Obama declares victory on Twitter
Obama beat Romney after a relentless get-out-the-vote push on Twitter, Facebook, Reddit and other platforms.
"This happened because of you. Thank you," he tweeted to 22-million followers just minutes after the first US network called his victory, in an indication of the importance he attached to social networks in his 2012 campaign.
"Four more years," he said straight afterwards, posting a photo of himself hugging First Lady Michelle Obama as other TV networks followed suit and, one-by-one, announced his re-election as 44th President of the US.
The post was his most re-tweeted – with over 600 000 shares – according to Twitter's government and politics account @gov. Popular website BuzzFeed said it was also the most popular ever, overtaking a message from singer Justin Bieber.
The same picture of a relieved and happy-looking Obama hugging his wife appeared on the president's Facebook account – and was shared tens of thousands of times by some of his 32-million fans.
"We did it, we voted for you, now please dear president Obama do what you said you will do, make us proud: Education, Health Care, Green Energy for USA!," Angela De Jesus said under the photo, one of 80 000 comments.
Social networks have emerged as key tools in the months-long US presidential campaign, with both Obama and Romney staging major pushes on these popular platforms to draw in supporters and get them to go out and vote.
"We know in our hearts that for the United States of America the best is yet to come… Whether I earned your vote or not, I have listened to you. I have learned from you. You've made me a better president." – Obama delivers a victory speech to supporters.
"This election is over, but our principles endure… His supporters and his campaign also deserve congratulations. I wish all of them well but particularly the president, the first lady and their daughters." – Republican challenger Mitt Romney concedes defeat.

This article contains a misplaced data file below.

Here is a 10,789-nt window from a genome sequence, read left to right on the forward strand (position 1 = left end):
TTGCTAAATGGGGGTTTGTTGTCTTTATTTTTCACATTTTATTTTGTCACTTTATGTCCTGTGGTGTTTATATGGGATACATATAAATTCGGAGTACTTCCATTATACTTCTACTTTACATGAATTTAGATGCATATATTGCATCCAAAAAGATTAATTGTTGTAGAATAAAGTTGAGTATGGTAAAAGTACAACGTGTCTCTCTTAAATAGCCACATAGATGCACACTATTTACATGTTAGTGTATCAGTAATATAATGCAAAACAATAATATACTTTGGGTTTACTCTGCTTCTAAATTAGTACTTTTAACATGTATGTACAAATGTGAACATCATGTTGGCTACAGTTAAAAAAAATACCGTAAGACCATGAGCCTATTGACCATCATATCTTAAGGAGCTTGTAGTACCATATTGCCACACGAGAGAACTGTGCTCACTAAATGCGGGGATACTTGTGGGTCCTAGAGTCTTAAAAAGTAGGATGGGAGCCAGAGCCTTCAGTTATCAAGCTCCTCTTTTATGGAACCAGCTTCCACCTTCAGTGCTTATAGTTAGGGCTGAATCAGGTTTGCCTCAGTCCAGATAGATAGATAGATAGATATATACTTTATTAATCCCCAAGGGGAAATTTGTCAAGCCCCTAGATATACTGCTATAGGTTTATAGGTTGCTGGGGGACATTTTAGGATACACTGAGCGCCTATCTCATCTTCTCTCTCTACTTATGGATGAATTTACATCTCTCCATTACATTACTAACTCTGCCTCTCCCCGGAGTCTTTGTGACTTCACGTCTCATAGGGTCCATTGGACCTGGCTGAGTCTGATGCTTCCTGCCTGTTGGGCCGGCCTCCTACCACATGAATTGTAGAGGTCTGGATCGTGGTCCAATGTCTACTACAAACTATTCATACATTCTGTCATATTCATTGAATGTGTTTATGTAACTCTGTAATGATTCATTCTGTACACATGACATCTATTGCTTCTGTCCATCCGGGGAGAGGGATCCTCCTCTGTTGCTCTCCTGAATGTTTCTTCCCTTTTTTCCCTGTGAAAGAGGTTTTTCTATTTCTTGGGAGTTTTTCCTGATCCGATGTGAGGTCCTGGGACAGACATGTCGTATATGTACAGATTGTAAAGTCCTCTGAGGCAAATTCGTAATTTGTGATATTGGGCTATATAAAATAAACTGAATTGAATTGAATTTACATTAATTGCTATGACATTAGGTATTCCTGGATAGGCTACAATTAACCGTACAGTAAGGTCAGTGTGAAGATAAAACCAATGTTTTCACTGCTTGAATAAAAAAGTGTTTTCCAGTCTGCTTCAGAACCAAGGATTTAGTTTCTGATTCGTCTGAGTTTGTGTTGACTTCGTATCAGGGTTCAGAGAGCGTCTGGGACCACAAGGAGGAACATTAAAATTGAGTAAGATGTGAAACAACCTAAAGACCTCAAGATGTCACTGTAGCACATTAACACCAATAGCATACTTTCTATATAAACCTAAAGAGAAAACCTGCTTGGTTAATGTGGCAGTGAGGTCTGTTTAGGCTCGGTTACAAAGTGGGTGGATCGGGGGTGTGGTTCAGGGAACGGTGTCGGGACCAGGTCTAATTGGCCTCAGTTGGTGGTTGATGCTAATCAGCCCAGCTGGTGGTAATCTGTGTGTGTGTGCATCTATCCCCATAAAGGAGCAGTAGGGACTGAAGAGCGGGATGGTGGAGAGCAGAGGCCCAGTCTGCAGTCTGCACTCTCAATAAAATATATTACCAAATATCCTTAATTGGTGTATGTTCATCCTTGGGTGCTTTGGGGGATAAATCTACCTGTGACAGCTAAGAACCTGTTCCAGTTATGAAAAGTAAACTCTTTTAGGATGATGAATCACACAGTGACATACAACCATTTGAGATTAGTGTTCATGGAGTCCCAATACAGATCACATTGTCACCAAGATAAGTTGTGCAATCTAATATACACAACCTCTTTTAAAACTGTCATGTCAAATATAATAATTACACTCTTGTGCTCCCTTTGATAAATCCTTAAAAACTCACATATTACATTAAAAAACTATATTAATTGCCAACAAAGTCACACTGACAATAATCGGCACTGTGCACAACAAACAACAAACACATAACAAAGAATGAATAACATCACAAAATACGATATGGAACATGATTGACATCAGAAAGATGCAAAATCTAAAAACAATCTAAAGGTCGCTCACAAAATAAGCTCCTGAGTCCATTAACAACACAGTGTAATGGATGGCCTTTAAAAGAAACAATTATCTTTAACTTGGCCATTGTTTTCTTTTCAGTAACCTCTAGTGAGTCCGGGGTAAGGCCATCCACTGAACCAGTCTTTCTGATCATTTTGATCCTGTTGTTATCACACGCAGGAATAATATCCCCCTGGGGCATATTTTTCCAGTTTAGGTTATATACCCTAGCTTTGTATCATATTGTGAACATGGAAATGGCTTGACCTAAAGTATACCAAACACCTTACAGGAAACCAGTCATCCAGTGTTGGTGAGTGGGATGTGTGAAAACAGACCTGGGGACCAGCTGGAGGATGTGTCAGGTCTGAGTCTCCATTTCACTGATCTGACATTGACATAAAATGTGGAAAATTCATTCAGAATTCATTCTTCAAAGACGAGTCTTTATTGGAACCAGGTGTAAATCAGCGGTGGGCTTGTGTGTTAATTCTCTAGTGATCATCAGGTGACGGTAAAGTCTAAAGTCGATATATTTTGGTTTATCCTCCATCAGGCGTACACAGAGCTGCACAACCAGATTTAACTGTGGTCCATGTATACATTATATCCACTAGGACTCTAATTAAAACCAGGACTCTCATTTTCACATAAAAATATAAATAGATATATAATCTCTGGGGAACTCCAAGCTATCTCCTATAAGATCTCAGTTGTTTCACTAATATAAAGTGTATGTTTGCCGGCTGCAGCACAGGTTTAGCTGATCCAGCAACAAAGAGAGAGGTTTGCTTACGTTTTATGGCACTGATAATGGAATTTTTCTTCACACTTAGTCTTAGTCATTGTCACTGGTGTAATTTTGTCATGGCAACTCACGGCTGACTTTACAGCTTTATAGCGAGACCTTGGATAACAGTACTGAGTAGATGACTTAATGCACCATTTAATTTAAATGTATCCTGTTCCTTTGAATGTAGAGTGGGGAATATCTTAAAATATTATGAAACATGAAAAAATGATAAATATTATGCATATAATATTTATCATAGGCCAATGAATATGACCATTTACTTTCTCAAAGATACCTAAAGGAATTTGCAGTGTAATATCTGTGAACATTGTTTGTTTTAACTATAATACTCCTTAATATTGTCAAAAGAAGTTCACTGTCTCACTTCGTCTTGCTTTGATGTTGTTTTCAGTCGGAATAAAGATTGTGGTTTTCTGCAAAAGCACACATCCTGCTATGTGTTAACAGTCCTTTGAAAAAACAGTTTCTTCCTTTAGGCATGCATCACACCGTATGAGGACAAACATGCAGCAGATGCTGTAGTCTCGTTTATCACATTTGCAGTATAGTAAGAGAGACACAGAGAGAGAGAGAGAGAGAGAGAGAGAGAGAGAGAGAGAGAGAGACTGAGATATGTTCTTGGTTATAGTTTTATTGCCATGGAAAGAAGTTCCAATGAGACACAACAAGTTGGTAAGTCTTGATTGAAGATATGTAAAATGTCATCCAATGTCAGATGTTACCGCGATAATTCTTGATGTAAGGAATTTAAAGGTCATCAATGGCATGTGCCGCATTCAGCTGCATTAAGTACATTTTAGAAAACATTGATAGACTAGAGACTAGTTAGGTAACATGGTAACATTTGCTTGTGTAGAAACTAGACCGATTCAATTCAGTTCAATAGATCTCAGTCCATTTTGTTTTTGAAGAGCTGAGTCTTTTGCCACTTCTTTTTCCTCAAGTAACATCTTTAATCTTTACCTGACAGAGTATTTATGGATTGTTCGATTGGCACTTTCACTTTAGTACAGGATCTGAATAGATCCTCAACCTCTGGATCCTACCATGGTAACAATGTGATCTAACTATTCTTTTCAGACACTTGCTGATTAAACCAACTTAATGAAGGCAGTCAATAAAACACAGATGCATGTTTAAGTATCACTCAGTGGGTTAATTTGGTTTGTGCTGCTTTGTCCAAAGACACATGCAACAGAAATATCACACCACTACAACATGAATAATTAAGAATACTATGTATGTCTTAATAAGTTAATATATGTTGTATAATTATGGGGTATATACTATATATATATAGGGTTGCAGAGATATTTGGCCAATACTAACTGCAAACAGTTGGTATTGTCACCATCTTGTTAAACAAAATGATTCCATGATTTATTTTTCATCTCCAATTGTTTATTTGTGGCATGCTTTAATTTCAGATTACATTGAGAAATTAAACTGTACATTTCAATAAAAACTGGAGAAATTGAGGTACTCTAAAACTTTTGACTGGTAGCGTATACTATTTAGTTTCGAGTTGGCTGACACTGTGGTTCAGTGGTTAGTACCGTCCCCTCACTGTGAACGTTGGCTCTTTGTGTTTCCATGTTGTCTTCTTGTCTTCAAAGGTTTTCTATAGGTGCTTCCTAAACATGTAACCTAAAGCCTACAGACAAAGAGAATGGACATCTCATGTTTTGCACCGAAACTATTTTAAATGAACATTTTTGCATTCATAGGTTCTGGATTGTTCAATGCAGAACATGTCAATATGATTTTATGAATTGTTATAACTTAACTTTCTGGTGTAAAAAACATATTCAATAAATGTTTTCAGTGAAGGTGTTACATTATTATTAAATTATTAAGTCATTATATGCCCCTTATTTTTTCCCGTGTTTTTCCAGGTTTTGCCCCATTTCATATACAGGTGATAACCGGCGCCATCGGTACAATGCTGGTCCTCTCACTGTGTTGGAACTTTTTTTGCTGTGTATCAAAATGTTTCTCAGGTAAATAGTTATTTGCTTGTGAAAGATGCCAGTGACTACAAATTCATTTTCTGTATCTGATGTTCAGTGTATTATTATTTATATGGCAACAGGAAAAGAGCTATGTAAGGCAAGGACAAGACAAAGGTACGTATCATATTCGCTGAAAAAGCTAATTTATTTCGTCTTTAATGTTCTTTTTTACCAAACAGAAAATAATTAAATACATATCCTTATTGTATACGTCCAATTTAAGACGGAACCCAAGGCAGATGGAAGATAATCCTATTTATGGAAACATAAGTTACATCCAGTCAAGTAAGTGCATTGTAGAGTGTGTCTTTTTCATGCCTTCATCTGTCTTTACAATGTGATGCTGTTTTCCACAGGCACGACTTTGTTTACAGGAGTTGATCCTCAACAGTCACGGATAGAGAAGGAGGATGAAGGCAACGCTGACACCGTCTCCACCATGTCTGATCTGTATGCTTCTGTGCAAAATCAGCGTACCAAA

"I'm just saying it's premature." – Fox News commentator and Republican strategist Karl Rove objects when his own network calls Ohio, and therefore in effect the race, for Obama
"It's not a traditional America anymore. And there are 50% of the voting public who want stuff. They want things.
"Whereby 20 years ago President Obama would have been roundly defeated by an establishment candidate like Mitt Romney, the white establishment is now the minority." – Fox News anchor Bill O'Reilly plays the race card.
"The prime minister congratulates the president of the United States for his victory in the election. The strategic alliance between Israel and the United States is stronger than ever." – Israeli Prime Minister Benjamin Netanyahu, a close friend of Romney.
"I think anybody who's running for office would be lying if they say that there's not some butterflies before the polls come in because anything can happen." – Obama admits to some polling day nerves.
"I just finished writing a victory speech. It's about 1 118 words, and I'm sure it will change before I finish because I haven't passed it around to my family and friends and advisers to get their reaction." – A confident Romney gets ready for his big moment, hours before defeat.
"I bought myself a new mustache comb, because I know I'm gonna be needing it." – Obama campaign senior advisor David Axelrod tells MSNBC he is confident of keeping his trademark mustache after agreeing to shave it off if his boss loses any of the Democratic-leaning states of Pennsylvania, Michigan or Minnesota.
"I was just trying to read [the ballot paper] and breathe, read and breathe. That's what I kept telling myself: 'Read and breathe, read and breathe'." – First-time Chicago voter Galacia Malone (21) describes how she cast her ballot while in labour. She later gave birth to a baby girl.
"If a play were opening tonight, I think the title should be The Ass-Whuppin' Cometh." – Veteran Democratic strategist James Carville is right on the money as he forecasts a thumping Obama win.
"Despite all the hardship we've been through, despite all the frustrations of Washington, I've never been more hopeful about our future. I have never been more hopeful about America." – Obama again, in his victory speech. – AFP & Reuters